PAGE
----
6 Tips for Killing It at Your Next Tradeshow
Tradeshows are an opportunity to make important business connections that may wind up being essential to the success of your company. But, it’s easy to gloss over preparations for a tradeshow, thinking you already know the ropes. Unfortunately, this can lead to sloppiness. So even if you’re experienced with tradeshows, these tips can help you make the most of your next event:
Know your brand.
At a tradeshow, you’ll have the ear of other companies in your industry. This is a rare opportunity to share your brand with them. Can you explain what your company does in less than a minute? Do you know who your target audience is? Can you describe your vision for the next five years? Before hitting the road, take time to write out exactly who you are and what you do. Maybe even turn these statements into flyers you can hand out at the event. The key thing: know what you want to communicate so you’re not left standing at your table with a blank mind.
Prepare for commonly asked questions.
Now you’re able to describe your brand in a one-minute elevator pitch. Great. But a potential business partner is intrigued and wants to know more. Rather than wait for him to ask you questions you may or may not know the answers to, make a list of all the potential questions someone might ask and know the answers down pat. That way you’ll come off prepared, making a good impression.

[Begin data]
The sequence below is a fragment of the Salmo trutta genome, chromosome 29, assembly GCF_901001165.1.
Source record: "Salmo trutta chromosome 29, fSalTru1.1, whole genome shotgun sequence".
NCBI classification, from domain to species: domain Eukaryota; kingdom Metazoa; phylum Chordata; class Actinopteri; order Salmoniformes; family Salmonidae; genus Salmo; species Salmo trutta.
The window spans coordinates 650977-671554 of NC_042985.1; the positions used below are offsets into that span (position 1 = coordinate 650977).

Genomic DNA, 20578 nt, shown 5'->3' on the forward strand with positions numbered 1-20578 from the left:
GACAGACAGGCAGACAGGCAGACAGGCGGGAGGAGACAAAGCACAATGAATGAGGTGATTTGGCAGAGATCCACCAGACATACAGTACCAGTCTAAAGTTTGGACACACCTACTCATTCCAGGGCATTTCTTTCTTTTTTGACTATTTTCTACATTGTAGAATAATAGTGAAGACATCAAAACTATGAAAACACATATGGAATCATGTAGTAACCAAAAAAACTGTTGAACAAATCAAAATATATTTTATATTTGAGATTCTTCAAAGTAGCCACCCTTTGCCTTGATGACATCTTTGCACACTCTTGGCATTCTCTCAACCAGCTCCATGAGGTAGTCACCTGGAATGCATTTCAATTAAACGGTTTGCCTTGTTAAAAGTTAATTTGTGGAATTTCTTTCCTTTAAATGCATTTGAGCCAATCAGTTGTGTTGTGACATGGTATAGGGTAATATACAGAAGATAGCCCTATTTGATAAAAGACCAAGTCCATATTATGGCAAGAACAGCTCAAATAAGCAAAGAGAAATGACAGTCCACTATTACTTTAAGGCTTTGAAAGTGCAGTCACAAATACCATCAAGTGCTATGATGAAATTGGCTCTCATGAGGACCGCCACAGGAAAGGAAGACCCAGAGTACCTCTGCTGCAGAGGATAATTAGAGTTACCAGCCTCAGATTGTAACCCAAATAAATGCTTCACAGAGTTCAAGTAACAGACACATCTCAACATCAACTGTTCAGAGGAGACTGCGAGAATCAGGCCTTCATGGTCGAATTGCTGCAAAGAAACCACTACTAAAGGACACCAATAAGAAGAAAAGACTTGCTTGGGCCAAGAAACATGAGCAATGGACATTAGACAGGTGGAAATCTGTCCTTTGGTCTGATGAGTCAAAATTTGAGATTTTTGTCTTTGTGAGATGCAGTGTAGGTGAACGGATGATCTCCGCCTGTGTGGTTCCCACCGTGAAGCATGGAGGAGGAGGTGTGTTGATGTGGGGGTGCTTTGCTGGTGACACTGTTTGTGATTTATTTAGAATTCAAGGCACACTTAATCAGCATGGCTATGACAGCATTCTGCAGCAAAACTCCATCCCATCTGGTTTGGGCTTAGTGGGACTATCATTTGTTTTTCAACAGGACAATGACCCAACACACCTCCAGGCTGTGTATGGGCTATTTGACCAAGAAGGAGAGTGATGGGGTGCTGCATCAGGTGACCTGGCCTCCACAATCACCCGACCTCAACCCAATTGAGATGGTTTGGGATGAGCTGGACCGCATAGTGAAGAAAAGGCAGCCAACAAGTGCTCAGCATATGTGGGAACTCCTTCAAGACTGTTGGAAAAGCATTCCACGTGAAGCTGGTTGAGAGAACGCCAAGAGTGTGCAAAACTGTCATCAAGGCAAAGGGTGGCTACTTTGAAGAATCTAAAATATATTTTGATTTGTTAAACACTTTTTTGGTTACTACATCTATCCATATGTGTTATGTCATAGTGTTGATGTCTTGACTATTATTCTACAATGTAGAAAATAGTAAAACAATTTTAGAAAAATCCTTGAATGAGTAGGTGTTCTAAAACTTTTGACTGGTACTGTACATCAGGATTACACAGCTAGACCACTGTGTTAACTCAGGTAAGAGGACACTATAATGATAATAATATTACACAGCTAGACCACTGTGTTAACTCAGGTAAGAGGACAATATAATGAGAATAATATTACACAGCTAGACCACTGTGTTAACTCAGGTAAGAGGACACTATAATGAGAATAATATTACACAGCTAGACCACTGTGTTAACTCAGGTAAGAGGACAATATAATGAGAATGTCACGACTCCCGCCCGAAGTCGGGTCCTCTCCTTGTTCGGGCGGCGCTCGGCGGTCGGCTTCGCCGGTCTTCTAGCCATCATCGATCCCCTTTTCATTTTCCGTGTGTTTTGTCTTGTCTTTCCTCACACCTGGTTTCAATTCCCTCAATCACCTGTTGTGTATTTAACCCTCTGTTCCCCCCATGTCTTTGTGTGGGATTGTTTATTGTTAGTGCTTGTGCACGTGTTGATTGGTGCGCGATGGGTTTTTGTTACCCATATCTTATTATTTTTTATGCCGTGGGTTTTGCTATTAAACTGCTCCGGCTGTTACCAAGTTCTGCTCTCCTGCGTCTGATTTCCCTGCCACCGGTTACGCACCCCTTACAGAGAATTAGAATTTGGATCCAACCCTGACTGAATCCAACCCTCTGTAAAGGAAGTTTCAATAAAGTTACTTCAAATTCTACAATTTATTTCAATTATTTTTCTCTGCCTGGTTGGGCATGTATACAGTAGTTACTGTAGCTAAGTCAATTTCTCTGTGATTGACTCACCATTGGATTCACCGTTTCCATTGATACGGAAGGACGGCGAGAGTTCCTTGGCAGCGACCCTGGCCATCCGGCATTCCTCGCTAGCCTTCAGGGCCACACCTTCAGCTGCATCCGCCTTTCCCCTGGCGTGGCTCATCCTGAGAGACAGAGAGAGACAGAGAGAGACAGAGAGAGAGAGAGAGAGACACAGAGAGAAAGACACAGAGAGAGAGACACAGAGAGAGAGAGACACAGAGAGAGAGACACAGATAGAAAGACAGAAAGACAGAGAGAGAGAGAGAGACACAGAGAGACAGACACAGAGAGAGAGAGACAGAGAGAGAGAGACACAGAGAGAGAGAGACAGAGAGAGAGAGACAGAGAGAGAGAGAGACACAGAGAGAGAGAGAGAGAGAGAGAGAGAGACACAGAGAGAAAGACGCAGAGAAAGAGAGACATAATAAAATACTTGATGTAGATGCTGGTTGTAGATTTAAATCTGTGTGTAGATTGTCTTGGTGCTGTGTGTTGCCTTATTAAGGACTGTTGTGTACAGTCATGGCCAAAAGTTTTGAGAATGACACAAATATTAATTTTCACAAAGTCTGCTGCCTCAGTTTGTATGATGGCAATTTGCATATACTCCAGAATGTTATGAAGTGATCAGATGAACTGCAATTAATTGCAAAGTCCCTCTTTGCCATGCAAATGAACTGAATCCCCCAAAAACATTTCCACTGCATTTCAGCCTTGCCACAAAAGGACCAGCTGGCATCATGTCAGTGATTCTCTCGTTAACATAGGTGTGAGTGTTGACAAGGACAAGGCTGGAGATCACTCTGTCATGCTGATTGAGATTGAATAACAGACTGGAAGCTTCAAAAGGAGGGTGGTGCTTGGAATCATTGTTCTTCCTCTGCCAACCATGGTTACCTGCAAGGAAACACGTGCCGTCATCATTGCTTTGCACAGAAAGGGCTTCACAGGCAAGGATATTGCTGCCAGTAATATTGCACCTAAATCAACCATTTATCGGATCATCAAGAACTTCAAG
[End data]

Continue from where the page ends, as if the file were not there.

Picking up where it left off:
Share your business card.
It’s an obvious tradeshow tip, but you’d be surprised how many people forget to do this. We recommend carrying your business cards in your front pocket or setting them on the table, where you can either hand them out or let passersby pick them up. Even better: when a passerby asks for your business card, make a note on the card based on something you’ve talked about. This will make the card more personal.
Create a conversation.
We know you want to sell your service or product. That’s why you’re at the tradeshow! But human psychology is a funny thing, and it turns out, people don’t like it when a product is pushed too aggressively. Rather than aggressively trying to sell your product, we recommend creating a conversation around it. This will generate hype about your company while not driving customers away.
Be authentic and kind.
It’s easy to put on a “game face” while at a tradeshow. Sometimes that sells products, but more often than not,it comes off as fake. Instead, share what you love about your product in a way that respects the other person’s time, interests, and wallet. Even if he or she doesn’t make a sale right then and there, you’ll have made a positive impression that will last.
Did you meet someone who might make a potential business partner? Find someone interested in purchasing a product? Follow up! A simple phone call or email doesn’t take much time and can make the difference between a lasting connection and a lost opportunity.